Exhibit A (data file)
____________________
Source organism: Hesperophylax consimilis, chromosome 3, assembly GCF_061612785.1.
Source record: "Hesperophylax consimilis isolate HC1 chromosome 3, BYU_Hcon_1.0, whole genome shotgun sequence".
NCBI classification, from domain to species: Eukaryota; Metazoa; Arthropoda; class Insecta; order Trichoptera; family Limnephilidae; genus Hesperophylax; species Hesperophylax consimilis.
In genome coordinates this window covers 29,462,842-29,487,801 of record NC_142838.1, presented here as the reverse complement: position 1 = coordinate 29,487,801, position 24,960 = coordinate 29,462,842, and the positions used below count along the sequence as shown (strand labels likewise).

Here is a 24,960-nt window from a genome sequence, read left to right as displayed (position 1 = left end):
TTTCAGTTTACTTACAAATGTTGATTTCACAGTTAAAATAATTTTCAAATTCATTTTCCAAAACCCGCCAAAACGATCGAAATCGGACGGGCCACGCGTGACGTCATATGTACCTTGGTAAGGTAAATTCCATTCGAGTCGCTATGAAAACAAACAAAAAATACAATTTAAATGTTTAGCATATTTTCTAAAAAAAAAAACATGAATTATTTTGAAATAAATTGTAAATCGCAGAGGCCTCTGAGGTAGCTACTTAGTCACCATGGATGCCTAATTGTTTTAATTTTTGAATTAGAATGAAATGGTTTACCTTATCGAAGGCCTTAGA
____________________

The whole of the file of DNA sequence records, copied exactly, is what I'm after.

Source organism: Hesperophylax consimilis, chromosome 3, assembly GCF_061612785.1.
Source record: "Hesperophylax consimilis isolate HC1 chromosome 3, BYU_Hcon_1.0, whole genome shotgun sequence".
NCBI classification, from domain to species: Eukaryota; Metazoa; Arthropoda; class Insecta; order Trichoptera; family Limnephilidae; genus Hesperophylax; species Hesperophylax consimilis.
In genome coordinates this window covers 29,462,842-29,487,801 of record NC_142838.1, presented here as the reverse complement: position 1 = coordinate 29,487,801, position 24,960 = coordinate 29,462,842, and the positions used below count along the sequence as shown (strand labels likewise).

Here is a 24,960-nt window from a genome sequence, read left to right as displayed (position 1 = left end):
TTTCAGTTTACTTACAAATGTTGATTTCACAGTTAAAATAATTTTCAAATTCATTTTCCAAAACCCGCCAAAACGATCGAAATCGGACGGGCCACGCGTGACGTCATATGTACCTTGGTAAGGTAAATTCCATTCGAGTCGCTATGAAAACAAACAAAAAATACAATTTAAATGTTTAGCATATTTTCTAAAAAAAAAAACATGAATTATTTTGAAATAAATTGTAAATCGCAGAGGCCTCTGAGGTAGCTACTTAGTCACCATGGATGCCTAATTGTTTTAATTTTTGAATTAGAATGAAATGGTTTACCTTATCGAAGGCCTTAGA